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FAA

FAA Remains Neutral on Passenger Face Mask Rules

FAA Remains Neutral on Passenger Face Mask Rules
Joe Cortez

Despite the airlines taking a hard stance on flyers wearing face masks during flights, the Federal Aviation Administration will continue to take a neutral stance on the issue. During testimony to Congress, the agency administrator said they would “support” airlines in their efforts.

While airlines continue to crack down on wearing face masks over the nose and mouth during flights, the Federal Aviation Administration won’t make it a mandatory requirement for passengers aboard commercial flights. The vague statement came from testimony FAA administrator Stephen M. Dickson gave before the Senate Committee on Commerce, Science and Transportation on June 17, 2020.

“The FAA Will Continue to Support Airlines”

Prior to his opening statement and questions on the Boeing 737 MAX investigation, Dickson took a moment to address the use of passenger face masks. The aviation leader noted that U.S. Department of Transportation policy recommended the use of face masks for passengers.

“Secretary Chao and the Department of Transportation have been clear that passengers should wear face coverings while traveling by air, for their own protection and the protection of those around them,” Dickson noted in his prepared remarks. “Face coverings are especially important in situations where social distancing is not feasible. This comes as a health guideline from the agency responsible for public health, the [Centers for Disease Control].”

However, the administrator came short of creating a mandate for face mask use aboard airplanes. While the CDC recommends everyone wear a cloth face mask “where other social distancing measures are difficult to maintain,” the FAA policy remained that they would support airlines, allowing them to continue to self-regulate.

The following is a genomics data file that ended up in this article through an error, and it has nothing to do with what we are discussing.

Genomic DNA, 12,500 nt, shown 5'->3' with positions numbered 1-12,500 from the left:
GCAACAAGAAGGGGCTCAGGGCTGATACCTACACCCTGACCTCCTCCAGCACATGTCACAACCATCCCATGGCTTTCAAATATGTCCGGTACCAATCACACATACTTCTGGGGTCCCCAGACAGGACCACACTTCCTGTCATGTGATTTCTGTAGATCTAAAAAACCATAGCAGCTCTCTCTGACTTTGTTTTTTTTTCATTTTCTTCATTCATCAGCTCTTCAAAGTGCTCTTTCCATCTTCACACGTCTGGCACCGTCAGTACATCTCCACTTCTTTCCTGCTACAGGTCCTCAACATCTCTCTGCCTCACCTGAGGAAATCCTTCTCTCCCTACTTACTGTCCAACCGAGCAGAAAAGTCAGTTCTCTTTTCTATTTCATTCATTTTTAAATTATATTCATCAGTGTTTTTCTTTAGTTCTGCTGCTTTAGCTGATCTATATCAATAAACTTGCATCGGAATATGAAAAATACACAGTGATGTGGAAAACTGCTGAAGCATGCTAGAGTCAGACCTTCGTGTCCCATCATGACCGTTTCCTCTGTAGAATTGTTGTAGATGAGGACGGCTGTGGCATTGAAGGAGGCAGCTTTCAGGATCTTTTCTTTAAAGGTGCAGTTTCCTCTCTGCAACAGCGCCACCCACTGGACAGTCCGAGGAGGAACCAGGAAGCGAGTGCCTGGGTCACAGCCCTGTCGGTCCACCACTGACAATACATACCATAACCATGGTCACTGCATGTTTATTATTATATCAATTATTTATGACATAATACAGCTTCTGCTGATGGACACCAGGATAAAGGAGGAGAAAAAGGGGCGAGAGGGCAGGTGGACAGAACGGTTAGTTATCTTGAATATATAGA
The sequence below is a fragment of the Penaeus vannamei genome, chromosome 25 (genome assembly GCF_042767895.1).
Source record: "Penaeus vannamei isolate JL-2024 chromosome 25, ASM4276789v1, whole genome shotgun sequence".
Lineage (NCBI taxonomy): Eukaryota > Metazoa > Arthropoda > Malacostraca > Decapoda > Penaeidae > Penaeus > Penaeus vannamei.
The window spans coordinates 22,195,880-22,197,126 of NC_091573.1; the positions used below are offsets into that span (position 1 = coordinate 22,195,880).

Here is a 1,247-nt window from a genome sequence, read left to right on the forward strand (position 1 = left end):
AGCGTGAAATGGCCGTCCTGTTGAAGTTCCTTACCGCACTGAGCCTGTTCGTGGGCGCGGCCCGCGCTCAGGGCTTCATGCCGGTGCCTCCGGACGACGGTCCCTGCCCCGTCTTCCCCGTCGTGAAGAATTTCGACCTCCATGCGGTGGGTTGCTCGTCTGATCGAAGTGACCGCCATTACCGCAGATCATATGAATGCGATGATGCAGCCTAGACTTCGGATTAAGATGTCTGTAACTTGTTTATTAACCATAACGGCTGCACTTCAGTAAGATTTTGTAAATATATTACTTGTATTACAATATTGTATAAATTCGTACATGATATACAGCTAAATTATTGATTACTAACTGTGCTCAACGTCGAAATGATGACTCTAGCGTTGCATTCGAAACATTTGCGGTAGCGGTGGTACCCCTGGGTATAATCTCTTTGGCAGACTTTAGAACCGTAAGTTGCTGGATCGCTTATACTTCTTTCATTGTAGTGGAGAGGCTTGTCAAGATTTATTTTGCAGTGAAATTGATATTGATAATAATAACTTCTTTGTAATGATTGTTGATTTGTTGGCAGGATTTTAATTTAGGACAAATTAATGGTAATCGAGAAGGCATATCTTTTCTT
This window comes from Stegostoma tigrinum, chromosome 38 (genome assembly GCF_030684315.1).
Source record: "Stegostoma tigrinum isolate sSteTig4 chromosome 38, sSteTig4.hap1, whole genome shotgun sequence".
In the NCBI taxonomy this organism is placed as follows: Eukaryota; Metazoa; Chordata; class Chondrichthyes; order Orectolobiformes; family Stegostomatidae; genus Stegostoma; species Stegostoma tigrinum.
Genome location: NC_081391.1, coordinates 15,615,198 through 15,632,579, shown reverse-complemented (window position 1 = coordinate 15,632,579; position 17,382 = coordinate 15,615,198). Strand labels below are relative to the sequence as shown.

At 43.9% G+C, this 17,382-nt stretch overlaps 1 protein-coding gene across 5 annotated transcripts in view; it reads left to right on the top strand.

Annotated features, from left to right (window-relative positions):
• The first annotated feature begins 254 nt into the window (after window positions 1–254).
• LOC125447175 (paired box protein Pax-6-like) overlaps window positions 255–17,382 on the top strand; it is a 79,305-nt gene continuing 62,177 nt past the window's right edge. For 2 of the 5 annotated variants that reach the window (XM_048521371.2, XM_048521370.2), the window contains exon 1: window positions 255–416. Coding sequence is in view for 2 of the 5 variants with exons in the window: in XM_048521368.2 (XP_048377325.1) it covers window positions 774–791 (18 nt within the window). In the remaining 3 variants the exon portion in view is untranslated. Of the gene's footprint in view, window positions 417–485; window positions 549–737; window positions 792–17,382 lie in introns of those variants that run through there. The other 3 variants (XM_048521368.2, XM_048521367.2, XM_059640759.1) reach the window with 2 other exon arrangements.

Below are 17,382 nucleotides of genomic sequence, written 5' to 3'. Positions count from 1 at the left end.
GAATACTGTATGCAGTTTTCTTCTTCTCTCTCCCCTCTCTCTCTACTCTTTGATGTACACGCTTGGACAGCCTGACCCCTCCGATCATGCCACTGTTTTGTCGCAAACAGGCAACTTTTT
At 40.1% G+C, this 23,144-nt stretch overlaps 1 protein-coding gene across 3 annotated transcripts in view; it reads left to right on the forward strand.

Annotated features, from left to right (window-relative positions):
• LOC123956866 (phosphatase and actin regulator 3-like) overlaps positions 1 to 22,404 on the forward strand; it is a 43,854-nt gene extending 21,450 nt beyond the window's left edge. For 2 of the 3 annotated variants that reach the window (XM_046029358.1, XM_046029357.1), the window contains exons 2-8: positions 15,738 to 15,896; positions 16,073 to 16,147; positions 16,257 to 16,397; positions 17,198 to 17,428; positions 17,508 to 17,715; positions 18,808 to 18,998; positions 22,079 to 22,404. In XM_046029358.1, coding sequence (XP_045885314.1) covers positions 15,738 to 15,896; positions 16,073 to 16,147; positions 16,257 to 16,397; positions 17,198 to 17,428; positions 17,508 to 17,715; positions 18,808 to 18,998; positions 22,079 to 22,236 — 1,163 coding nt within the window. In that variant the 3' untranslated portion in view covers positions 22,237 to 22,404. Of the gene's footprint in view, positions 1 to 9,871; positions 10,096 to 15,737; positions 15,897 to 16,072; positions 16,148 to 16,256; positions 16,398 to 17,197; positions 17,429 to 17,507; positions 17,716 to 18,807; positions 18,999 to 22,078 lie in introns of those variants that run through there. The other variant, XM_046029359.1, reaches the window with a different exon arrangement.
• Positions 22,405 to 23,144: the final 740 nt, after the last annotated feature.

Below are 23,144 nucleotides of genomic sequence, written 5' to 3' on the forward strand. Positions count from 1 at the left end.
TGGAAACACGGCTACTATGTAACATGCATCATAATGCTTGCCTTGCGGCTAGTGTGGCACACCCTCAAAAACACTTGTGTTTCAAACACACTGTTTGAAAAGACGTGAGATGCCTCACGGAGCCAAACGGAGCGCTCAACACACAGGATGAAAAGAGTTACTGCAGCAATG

“As we move through the phases of reopening, the FAA will continue to support airlines and their front-line employees as they implement these CDC guidelines,” Dickson said. “And we will continue to apply our aviation expertise to help lead efforts with other Federal agencies, with industry, and with our international partners to address public health risk in the air transportation system, both internationally and here in the United States.”

“I just don’t get why you wouldn’t want this to be mandatory.”

Senators were quick to question the FAA’s neutral standpoint on the issue of wearing face masks aboard commercial aircraft. When Sen. Brian Schatz (D-HI) questioned Dickson on making a rule, the administrator deferred to the DOT’s stance.

“As the Secretary [of Transportation] has said, these will not be regulatory mandates, but they will be very specific,” Dickson responded to the question. “And we expect for air carriers and the public to follow those guidelines, as well as the airports. We’re working with the air carriers on this. We’re using their safety management systems, and the data coming out of those systems to monitor their progress.”

“Is this a philosophical thing for you folks?” Schatz fired back against the FAA administrator. “I mean this sincerely: I just don’t get why you wouldn’t want this to be mandatory. I don’t understand why we’re going with the private sector-driven approach, or a voluntary approach, or a federalism approach…It’s the kind of thing you ought to make mandatory if you’ve come to certain conclusions about how to fly safely.”

“With respect to public health, that’s the CDC, and they have responsibility for sectors of transportation,” Dickson replied. “We are acting as a facilitator in that process.”

A passenger waits for service from a Delta Air Lines gate agent at the airport. Photo courtesy: Delta Air Lines

Senator Kyrsten Sinema (D-AZ) noted during her question time that “enforcement for [face mask] noncompliance has been uneven and difficult.” Like Sen. Schatz, Sinema asked why the FAA is not stepping in to create a face covering rule.

“As Secretary Chao has said, we believe that our space is in aviation safety, and their space [the CDC] is in public health,” Dickson responded. “We have made those standards available to the airlines, and to labor stakeholders and others. I have told them very specifically that I expect them to abide by and enforce those standards.”